HOLLAND – State approval of an industrial- sized wind turbine on a dairy farm in Holland will open the door to more turbines on farms and woodlots across the Northeast Kingdom, warns Northeastern Vermont Development Association. NVDA, acting in its role as the regional planning commissioner for the Northeast Kingdom, filed a comment Thursday in opposition to a 499-foot-tall turbine proposed for Dairy Air Farm.
Wind developer David Blittersdorf is seeking to erect the 2.2-megawatt turbine on the dairy farm about a mile from Holland’s elementary school. He has filed a petition for a certificate of public good with state utility regulators on the Vermont Public Service Board. The town of Holland is also opposed.
NVDA’s regional plan opposes the erection on any new industrial-sized wind turbines in the NEK. In the comment, NVDA executive director David Snedeker notes that the NEK already has 103 megawatts of wind power generation from turbines on Lowell Mountain and Sheffield Heights.
That more than exceeds the state’s targeted goals for renewable energy generation in 2050 in the NEK alone, according to NVDA statistics.
Many more turbines would permanently change the NEK’s open landscape if Dairy Air Wind receives a certificate of public good, Snedeker wrote.
“We are very concerned with the potential cumulative impact of projects like this on the NEK’s valued agricultural and scenic resources,” Snedeker stated.
“There are a large number of farms scattered throughout our region. Allowing projects like this one would essentially open the door for other owners of large parcels of land – farms or woodlots – to propose projects similar to this one and clearly interfere with the orderly development of the region.”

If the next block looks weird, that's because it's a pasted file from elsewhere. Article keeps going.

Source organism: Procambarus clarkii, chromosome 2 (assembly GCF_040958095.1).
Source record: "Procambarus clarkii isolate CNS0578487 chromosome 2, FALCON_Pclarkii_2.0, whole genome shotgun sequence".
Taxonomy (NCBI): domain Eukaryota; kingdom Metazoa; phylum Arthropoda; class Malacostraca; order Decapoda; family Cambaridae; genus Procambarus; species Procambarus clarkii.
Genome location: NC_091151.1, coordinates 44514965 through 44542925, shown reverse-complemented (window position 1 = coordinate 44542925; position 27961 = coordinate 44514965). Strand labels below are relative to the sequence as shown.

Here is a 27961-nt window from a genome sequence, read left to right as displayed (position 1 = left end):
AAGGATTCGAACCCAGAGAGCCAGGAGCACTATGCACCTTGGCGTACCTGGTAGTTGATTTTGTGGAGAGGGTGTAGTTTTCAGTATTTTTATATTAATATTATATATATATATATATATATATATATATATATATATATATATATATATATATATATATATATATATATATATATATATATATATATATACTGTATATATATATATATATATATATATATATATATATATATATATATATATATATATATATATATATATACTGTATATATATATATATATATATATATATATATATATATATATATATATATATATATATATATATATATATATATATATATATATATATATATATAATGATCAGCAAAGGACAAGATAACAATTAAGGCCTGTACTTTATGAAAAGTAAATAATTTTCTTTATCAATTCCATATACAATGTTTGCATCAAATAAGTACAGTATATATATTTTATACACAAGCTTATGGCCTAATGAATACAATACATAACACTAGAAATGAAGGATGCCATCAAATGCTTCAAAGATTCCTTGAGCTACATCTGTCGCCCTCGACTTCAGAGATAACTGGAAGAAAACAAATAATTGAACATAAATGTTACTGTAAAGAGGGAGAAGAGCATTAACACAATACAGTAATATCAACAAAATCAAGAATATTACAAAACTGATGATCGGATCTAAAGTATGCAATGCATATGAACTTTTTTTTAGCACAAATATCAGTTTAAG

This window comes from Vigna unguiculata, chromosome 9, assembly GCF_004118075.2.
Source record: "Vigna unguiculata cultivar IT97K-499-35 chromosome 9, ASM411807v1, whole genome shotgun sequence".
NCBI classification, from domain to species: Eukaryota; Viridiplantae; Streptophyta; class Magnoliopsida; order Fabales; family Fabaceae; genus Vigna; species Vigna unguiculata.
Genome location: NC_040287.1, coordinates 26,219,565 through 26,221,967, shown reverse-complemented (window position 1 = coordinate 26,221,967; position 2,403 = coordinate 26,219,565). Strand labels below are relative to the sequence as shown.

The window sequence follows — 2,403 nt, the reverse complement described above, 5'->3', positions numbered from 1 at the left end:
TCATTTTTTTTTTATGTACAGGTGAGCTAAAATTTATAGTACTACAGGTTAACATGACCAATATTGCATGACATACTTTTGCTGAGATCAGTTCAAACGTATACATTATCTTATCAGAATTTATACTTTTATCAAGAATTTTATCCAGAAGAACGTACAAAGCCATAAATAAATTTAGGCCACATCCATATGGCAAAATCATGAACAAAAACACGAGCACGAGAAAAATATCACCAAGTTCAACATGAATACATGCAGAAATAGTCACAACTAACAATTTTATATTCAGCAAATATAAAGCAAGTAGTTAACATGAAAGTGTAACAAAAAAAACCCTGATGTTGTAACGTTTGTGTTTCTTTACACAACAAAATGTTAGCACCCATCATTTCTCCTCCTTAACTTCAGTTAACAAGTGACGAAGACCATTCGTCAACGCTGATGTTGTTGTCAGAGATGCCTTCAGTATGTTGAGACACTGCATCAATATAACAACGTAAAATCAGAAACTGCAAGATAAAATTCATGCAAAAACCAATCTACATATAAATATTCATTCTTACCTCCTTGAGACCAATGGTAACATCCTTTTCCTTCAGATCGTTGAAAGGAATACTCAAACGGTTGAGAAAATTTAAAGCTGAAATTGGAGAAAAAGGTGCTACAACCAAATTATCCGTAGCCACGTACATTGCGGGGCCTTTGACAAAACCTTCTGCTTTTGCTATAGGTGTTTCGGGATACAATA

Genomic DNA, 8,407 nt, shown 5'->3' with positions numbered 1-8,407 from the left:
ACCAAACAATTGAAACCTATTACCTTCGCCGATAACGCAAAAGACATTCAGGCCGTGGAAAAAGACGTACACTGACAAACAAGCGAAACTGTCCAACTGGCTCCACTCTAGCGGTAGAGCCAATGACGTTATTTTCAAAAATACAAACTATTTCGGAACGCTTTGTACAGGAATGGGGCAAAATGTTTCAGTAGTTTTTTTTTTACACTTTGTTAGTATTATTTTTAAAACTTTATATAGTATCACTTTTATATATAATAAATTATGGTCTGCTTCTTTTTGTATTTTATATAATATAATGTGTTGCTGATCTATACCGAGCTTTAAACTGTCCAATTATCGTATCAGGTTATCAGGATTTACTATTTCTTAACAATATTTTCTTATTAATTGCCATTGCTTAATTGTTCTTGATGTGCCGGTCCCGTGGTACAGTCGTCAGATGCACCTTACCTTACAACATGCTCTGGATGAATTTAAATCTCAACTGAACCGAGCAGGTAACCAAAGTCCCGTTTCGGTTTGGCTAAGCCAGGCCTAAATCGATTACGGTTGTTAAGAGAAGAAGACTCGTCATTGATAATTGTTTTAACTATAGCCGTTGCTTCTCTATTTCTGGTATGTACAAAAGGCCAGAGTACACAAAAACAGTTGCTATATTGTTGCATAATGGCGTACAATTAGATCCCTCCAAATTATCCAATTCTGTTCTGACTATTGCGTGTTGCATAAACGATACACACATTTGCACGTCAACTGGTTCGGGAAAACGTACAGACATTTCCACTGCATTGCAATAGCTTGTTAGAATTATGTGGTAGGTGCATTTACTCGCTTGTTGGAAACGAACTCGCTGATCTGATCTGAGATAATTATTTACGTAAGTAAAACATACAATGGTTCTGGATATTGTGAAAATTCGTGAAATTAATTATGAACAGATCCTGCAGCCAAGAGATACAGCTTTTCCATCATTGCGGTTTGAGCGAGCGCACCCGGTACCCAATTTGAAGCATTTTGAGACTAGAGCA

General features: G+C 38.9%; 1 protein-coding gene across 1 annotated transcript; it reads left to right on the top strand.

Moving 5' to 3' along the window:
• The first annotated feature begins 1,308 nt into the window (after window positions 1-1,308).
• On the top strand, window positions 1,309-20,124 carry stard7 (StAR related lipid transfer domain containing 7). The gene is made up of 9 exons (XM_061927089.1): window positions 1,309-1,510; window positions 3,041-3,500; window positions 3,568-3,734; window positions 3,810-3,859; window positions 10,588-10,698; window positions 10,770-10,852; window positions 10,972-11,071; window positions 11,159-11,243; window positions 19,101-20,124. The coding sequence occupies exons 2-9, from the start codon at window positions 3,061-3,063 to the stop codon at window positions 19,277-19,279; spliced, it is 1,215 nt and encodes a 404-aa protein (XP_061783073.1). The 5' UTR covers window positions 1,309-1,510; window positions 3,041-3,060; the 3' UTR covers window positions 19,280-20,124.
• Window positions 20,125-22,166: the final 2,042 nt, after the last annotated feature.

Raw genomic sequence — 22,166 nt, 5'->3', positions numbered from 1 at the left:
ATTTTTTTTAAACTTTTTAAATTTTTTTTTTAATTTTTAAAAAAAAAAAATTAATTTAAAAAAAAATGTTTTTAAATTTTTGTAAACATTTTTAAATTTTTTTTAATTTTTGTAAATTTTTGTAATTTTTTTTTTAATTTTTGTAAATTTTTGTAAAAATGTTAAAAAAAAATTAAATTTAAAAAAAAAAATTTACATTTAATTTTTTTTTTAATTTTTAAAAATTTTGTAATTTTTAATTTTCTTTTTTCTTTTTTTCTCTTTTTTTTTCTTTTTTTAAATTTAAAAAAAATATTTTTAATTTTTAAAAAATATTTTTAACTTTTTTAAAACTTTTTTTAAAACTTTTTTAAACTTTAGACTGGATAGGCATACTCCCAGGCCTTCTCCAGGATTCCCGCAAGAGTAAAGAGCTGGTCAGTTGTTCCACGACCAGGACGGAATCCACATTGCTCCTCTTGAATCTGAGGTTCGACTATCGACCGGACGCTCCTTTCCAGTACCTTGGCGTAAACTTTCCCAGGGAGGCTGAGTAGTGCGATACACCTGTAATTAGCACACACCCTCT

NVDA was initially neutral on wind projects but did research before updating the regional plan; the first industrial-sized turbines were erected here six years ago.
“The NVDA has first-hand experience with the divisiveness that accompanies wind projects and the damage that the projects visit on communities,” the regional plan states.
“The NVDA sees one clear benefit to industrial wind energy, one clear problem and a host of troubling questions,” according to the regional plan.
“The clear benefit is the tax relief that industrial-scale wind turbines bring to their host towns. The clear problem is the bitter divisions that wind brings to our communities.
“The troubling questions involved the unreliability of wind energy, the amount of energy produced versus the social and environmental disruption, the costliness of the electricity, and the dubiousness of the claims of environmental benefit.
“We are even more troubled by the potential impacts on human health” and other issues, NVDA’s energy plan states.
NVDA’s plan notes how troubling it is that municipal and regional plans can be overridden by developers with support of state regulators.
The wind project does not fit into either the updated local town plan or the regional plan, Snedeker writes.
NVDA is in the process of updating its regional plan to become compliant with the requirements of Act 174 and to obtain “substantial deference” before the Public Service Board involving siting of energy projects.
NVDA is working with the Department of Public Service to do this and to identify the region’s goals for renewable energy, which is already surpassed, Snedeker notes.
The Holland select board conducted a mail-in survey of voters and property taxpayers last fall. The results showed 314 were opposed to a turbine on a Holland farm, 59 were in favor and 44 were undecided.
Blittersdorf is also preparing to file a petition for a certificate of public good for two large turbines on his property on Kidder Hill, either in Irasburg or Lowell or one in either town.
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